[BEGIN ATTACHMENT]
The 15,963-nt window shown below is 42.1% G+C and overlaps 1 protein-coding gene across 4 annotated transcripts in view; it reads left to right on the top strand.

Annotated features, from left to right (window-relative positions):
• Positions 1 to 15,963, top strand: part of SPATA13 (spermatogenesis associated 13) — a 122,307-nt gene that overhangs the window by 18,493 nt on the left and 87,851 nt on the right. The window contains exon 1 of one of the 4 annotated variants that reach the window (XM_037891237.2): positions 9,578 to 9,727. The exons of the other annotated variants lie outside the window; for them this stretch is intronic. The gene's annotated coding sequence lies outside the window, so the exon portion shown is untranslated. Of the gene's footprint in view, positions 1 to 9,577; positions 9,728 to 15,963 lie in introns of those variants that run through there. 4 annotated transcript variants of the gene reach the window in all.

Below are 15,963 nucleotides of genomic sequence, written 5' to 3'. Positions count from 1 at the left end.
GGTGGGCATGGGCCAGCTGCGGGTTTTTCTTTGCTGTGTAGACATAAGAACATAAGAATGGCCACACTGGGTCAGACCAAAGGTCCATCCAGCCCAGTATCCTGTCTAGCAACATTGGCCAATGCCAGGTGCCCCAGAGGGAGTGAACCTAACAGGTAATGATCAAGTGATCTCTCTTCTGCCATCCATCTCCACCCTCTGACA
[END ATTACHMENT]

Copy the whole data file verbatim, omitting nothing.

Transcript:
The 15,963-nt window shown below is 42.1% G+C and overlaps 1 protein-coding gene across 4 annotated transcripts in view; it reads left to right on the top strand.

Annotated features, from left to right (window-relative positions):
• Positions 1 to 15,963, top strand: part of SPATA13 (spermatogenesis associated 13) — a 122,307-nt gene that overhangs the window by 18,493 nt on the left and 87,851 nt on the right. The window contains exon 1 of one of the 4 annotated variants that reach the window (XM_037891237.2): positions 9,578 to 9,727. The exons of the other annotated variants lie outside the window; for them this stretch is intronic. The gene's annotated coding sequence lies outside the window, so the exon portion shown is untranslated. Of the gene's footprint in view, positions 1 to 9,577; positions 9,728 to 15,963 lie in introns of those variants that run through there. 4 annotated transcript variants of the gene reach the window in all.

Below are 15,963 nucleotides of genomic sequence, written 5' to 3'. Positions count from 1 at the left end.
GGTGGGCATGGGCCAGCTGCGGGTTTTTCTTTGCTGTGTAGACATAAGAACATAAGAATGGCCACACTGGGTCAGACCAAAGGTCCATCCAGCCCAGTATCCTGTCTAGCAACATTGGCCAATGCCAGGTGCCCCAGAGGGAGTGAACCTAACAGGTAATGATCAAGTGATCTCTCTTCTGCCATCCATCTCCACCCTCTGACA